The Mesosphere Data Center Operating System (DCOS) is a distributed, highly available task scheduler. It uses a number of open and closed source projects to make running and administering Apache Mesos as seamless and simple as possible. DCOS runs at scale (we have customers running production deployments of 50,000 nodes) across thousands of machines. This post covers challenges, design, and an overview of the final GUI installer we built to install an operating system for the data center.
Installing DCOS has always been a tricky endeavor. Every cluster has site-specific customizations that must be translated into configuration files for various pieces of the DCOS ecosystem. These configuration files need to be compiled into a shippable package, and then those packages have to be installed on tens of thousands of hosts.
For lack of a better meme,
“One does not simply upgrade DCOS.”
When you install DCOS, you need to install a specific role on each host depending on whether that host is a master, a public agent or a private agent, or just simply an agent.
Sure: this whole thing would be simple with Ansible, Puppet, or Chef. But you can’t ship enterprise software and pigeonhole your paying customers into using one of these systems over the other. We are working on building a module, cookbook, and playbook for these deployment management tools, but our UI installer needs to ship DCOS to a cluster even if our customers don’t use them.
SSH Based Installation
Mesosphere is a Python shop, so leveraging an existing library to do the SSHing would be fantastic. We vetted the following libraries:
- Ansible SSH Library
- Salt SSH Library
- Parallel SSH
- Async SSH
- Subprocess (shelling out to SSH)
None of these SSH libraries worked for us. The library was either not compatible with Python 3x or had licensing restrictions. This left us with concurrent subprocess calls to the SSH executable.
This wasn’t an option we were particularly fond of: if you’ve ever seen how much code it takes to make this a viable option you can understand it’s not trivial. Just look at Ansible’s SSH executor class.
Also, our final product would be a web-based GUI with a CLI utility. The library we chose had to be compatible with asyncio, which would be the web framework of the final HTTP API.
YAML Based Configuration File Format
Previous versions of DCOS shipped what our customers know as
dcos_generate_config.sh. This bash script is actually a self-extracting docker container that runs our configuration generation library, which builds the DCOS configuration files per input in the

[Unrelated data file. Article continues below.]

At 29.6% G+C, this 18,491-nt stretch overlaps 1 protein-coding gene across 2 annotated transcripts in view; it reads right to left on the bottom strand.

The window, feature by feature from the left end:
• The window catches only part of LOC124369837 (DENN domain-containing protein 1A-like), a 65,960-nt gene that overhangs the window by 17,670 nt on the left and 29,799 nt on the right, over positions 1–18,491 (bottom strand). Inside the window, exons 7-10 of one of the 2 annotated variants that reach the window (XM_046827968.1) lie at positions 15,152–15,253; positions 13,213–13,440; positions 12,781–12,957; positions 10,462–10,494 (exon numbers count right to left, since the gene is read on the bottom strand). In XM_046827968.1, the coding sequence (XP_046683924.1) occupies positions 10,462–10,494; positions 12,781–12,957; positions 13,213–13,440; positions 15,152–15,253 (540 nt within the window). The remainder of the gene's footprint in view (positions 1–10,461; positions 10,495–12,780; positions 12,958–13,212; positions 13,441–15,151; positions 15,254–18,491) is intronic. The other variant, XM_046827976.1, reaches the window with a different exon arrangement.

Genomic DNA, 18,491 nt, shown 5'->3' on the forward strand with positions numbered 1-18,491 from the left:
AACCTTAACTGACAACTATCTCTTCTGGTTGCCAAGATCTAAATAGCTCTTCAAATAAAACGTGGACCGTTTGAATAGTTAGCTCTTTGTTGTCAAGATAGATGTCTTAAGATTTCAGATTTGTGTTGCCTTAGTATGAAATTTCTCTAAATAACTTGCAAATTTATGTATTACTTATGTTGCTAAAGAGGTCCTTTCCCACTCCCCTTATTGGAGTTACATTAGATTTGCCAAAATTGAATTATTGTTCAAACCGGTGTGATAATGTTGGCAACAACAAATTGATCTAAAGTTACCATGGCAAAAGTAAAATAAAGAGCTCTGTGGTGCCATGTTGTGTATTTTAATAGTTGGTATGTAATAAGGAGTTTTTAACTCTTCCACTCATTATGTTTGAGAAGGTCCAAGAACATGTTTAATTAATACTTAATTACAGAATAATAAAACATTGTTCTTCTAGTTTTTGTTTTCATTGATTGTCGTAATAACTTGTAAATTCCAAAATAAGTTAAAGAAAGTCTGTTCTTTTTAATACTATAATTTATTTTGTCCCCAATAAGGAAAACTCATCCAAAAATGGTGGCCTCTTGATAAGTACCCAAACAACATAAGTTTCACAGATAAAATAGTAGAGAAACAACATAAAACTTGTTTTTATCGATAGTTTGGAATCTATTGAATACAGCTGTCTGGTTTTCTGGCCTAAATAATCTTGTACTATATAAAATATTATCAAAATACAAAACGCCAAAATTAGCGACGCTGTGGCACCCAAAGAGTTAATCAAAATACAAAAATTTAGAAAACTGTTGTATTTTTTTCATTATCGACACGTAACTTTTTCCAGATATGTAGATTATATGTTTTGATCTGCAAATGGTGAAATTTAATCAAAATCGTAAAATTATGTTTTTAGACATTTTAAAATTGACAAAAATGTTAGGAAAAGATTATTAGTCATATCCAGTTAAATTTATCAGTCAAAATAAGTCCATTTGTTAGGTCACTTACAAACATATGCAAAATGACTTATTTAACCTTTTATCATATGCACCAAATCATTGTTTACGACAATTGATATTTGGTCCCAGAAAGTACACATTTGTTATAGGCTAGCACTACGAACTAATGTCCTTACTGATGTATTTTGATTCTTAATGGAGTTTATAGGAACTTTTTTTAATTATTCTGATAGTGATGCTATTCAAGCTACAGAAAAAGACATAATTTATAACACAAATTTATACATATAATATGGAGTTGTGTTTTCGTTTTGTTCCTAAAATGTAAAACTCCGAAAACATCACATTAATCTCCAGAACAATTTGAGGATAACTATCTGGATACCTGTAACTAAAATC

This used to be in JSON format, but we moved it to a more user-friendly YAML format. In
DCOS v1.5 we shipped the first version of this new configuration file format. In
DCOS v1.6 we made a modification to the format of this file to flatten the configuration parameters so there are no nested dictionaries, simplifying the process further.
The User Interface
Finally, we built a completely new web-based graphical user interface. Previously, DCOS end-users relied on our documentation to get the configuration parameters in their
config.yaml correct. These parameters were a source of constant documentation updates and inputing them was prone to error. The new GUI gives our end users constant feedback about the state of their configuration, and we hope to make this experience more dynamic in the future:
The configuration page gives you robust error information:
The preflight process installs cluster host prerequisites for you:
The preflight process gives you real-time preflight feedback across all cluster hosts:
All stages give you real-time status bars:
The postflight ensures the deployment process was successful and that your cluster is ready for use:
You can get a detailed log of each stage at anytime and send this to our support team if you run into problems:
Command Line Ready
Even though you can deploy DCOS from the web UI, we also include all the functionality on the CLI too.
Optional arguments for the CLI are:
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Deploying from the CLI is great for building the installer into your automated workflows, or using advanced configuration parameters in your config.yaml that are not currently supported by the UI. You can also skip steps that you’re forced through using the UI, which is sometimes simply a matter of convenience.
If you choose this route, you’ll have to execute a few different arguments to get the desired outcome of a fully deployed cluster.
Once you’ve made your config.yaml and ip-detect script in a sibling directory to
genconf/, you can start executing configuration generation and deploy arguments to
Execute configuration validation:
And if configuration needs some work:
Execute configuration generation:
Execute installing prerequisists to your cluster hosts:
If things are not right in your cluster, preflight will let you know:
Execute deploy with robust state feedback:
You can also execute
--postflight to tell you when your cluster has gained a quorum and is in a usable state.
Optionally, if things go south, you can execute uninstall, but only after accepting the agreement:
And that’s all there is to it, your one-stop shop to deploying your highly available, fault tolerant, enterprise-scale Data Center Operating System. We have many improvements and features we’ll be adding to our new installer in the very near future. Watch this blog for more great additions to our installer.